To see the effect of nucleation sites, pour vegetable oil into a tumbler, and swirl until an even coating of oil is on the inside of the tumbler. If you pour a carbonated drink into the tumbler, no bubbles will form, as there are no nucleation sites. Adding a pinch of granulated sugar will result in an explosive fizzing.
In a larger-mouthed container, the pop does just what you think. It fizzes out and isn't that cool. try popping a cork or stopper in the top right after dropping the object in.
The smaller the opening, the higher the fountain.....
The real thing with mentos is that it really does make you cool and slick. It seems that everything that you do will come out ok when you eat mentos.
Just look at the commercials. It has to be true right?
She told us that it was the aspartame in the Diet Pepsi that caused the reaction. We were also told that it has to be room temperature if you want a huge explosion. I'm not sure if this works with regular pop because of a lack of aspartame, but I definately want to do this when I get home! =)
see: Cameroon lage disaster, 1986
Ask your science teacher to repeat the experiment with both diet Pepsi (contains Aspartam) and regular Pepsi (no Aspartam), side by side - this should disprove the aspartame hypothesis pretty quickly. The main advantage of using diet Pepsi is that the mess it produces is not quite as sticky, although plain carbonated water would serve as well.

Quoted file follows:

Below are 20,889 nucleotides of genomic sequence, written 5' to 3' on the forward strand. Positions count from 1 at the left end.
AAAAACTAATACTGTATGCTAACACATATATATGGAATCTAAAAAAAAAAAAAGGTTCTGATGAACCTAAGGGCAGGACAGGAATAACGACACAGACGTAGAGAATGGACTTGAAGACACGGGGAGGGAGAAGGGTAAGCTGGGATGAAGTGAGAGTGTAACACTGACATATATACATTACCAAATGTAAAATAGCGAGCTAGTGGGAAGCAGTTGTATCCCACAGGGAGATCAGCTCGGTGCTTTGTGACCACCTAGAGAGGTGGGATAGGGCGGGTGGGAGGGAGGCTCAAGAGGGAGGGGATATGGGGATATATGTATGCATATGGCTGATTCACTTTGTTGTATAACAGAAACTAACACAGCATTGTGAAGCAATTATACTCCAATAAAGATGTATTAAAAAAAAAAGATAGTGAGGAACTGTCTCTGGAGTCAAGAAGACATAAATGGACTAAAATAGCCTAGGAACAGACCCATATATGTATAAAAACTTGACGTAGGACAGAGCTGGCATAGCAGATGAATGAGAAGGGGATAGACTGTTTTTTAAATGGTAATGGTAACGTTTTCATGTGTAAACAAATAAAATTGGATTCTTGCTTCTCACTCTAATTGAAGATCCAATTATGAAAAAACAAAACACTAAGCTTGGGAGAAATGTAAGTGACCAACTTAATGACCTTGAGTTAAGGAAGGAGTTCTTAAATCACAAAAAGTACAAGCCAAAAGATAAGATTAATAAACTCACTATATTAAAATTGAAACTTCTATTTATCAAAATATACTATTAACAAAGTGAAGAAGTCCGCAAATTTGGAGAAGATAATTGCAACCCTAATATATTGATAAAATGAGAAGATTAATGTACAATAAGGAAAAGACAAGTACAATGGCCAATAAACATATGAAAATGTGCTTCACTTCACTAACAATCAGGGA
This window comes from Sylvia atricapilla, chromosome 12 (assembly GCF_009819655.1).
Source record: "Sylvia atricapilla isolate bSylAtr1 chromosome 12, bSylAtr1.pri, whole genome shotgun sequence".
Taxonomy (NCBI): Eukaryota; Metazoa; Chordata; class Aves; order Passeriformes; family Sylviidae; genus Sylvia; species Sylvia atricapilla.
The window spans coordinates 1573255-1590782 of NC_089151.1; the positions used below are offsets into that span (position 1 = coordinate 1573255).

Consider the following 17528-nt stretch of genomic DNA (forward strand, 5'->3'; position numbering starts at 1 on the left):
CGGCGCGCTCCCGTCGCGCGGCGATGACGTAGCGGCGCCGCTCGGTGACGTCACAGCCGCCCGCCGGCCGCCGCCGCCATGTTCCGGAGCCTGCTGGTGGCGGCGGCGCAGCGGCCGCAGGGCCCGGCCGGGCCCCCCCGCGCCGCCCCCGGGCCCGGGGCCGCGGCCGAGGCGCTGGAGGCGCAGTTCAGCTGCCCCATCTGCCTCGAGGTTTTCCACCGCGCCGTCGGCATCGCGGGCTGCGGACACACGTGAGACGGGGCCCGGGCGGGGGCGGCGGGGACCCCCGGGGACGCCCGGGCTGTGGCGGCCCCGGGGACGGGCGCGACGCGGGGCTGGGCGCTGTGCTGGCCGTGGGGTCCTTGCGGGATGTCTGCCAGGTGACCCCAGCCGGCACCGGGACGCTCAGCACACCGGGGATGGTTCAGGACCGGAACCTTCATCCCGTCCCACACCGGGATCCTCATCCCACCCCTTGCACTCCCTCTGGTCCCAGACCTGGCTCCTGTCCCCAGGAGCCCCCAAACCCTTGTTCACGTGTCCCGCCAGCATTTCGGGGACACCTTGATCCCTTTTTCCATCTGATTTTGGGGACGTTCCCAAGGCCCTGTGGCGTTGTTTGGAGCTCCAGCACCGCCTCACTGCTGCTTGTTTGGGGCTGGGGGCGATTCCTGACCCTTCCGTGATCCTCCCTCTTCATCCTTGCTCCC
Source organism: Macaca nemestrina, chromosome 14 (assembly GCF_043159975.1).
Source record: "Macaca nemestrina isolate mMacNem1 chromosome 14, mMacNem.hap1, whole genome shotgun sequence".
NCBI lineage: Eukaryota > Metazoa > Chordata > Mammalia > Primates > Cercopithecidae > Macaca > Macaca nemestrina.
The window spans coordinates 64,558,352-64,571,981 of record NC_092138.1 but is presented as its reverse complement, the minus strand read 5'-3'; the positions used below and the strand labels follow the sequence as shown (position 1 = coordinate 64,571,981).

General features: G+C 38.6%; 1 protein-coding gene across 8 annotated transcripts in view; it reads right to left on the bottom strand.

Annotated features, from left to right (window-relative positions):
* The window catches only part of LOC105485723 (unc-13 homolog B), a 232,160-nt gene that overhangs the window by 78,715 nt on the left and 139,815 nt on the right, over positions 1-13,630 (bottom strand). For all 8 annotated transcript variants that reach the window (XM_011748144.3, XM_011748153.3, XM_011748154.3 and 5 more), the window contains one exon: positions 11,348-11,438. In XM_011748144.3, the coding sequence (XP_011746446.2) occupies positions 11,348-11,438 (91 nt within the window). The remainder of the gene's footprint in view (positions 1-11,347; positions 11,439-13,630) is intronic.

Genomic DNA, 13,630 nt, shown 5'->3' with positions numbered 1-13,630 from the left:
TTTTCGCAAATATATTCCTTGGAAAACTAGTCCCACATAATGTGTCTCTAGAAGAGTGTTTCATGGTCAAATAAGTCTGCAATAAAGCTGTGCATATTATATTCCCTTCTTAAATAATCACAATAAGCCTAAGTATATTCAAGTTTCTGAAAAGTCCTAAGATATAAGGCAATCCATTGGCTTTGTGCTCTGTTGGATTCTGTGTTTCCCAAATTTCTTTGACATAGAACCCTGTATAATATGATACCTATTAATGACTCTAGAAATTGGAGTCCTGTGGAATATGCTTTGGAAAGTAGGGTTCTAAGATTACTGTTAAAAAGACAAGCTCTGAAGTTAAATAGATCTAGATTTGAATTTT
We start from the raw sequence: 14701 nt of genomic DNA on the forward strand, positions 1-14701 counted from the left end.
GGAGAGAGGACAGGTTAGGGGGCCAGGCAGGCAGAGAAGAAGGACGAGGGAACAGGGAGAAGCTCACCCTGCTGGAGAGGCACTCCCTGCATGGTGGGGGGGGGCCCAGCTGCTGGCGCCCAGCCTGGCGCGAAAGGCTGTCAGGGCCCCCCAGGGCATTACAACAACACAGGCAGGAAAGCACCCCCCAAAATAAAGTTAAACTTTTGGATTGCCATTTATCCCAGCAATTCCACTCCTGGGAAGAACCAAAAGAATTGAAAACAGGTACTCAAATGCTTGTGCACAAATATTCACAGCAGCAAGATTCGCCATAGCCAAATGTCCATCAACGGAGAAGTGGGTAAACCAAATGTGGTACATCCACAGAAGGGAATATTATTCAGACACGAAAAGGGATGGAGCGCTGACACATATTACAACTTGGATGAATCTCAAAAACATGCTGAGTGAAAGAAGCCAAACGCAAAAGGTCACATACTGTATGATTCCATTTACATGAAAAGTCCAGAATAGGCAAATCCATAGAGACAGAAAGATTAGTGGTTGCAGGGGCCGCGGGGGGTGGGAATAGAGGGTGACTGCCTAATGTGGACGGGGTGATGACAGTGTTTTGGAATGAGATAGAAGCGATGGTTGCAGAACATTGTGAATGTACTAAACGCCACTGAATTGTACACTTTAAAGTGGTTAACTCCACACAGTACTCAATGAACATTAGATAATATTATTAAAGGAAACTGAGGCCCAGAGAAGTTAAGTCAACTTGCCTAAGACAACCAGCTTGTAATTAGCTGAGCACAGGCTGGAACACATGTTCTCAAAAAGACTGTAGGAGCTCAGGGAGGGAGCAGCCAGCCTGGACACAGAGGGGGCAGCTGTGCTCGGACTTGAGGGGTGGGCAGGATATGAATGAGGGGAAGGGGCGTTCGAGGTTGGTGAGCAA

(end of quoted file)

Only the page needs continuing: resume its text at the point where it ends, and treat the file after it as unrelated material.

To prove that it is the CO2 in the beverage that produces the "explosion", you can do the experiment with one bottle that has been left to warm up to room temperature while closed, while a second bottle is left uncapped for the same time, allowing the CO2 to escape. This second bottle should not react.
This is how we scientists test out which possible explanation for the phenomena we observe is the correct one.
It isn't the surface area of the candy or ice would do the same thing. I've put M&Ms; and other candies in pop before and never had a reaction like this before.
I did get a similar reaction when I put some ground ginger in some ginger ale.